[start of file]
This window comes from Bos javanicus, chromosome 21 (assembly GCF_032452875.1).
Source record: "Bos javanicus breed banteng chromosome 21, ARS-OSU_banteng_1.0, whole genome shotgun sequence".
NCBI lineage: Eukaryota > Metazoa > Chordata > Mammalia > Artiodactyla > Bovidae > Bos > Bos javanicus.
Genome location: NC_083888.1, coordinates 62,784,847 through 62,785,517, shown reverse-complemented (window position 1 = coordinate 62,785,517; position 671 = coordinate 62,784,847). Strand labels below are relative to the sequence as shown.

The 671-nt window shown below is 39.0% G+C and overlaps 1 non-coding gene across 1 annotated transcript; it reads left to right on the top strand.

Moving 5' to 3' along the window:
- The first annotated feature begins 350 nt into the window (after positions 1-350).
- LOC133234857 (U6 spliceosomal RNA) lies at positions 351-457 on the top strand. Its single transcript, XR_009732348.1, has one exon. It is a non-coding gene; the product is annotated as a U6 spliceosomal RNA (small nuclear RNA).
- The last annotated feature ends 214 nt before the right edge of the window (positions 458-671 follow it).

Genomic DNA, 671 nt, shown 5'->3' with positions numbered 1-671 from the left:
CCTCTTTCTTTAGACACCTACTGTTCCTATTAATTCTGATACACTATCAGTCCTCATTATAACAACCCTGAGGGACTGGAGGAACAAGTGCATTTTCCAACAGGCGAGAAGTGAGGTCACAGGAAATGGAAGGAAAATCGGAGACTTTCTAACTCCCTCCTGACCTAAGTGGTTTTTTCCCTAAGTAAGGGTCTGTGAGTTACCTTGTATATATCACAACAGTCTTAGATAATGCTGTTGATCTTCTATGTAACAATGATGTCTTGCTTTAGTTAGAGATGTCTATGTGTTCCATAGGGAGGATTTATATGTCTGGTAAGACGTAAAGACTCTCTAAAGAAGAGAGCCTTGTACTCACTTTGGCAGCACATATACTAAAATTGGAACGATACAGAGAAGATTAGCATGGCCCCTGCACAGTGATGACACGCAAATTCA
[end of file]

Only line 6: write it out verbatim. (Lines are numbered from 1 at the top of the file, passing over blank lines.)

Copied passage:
Moving 5' to 3' along the window: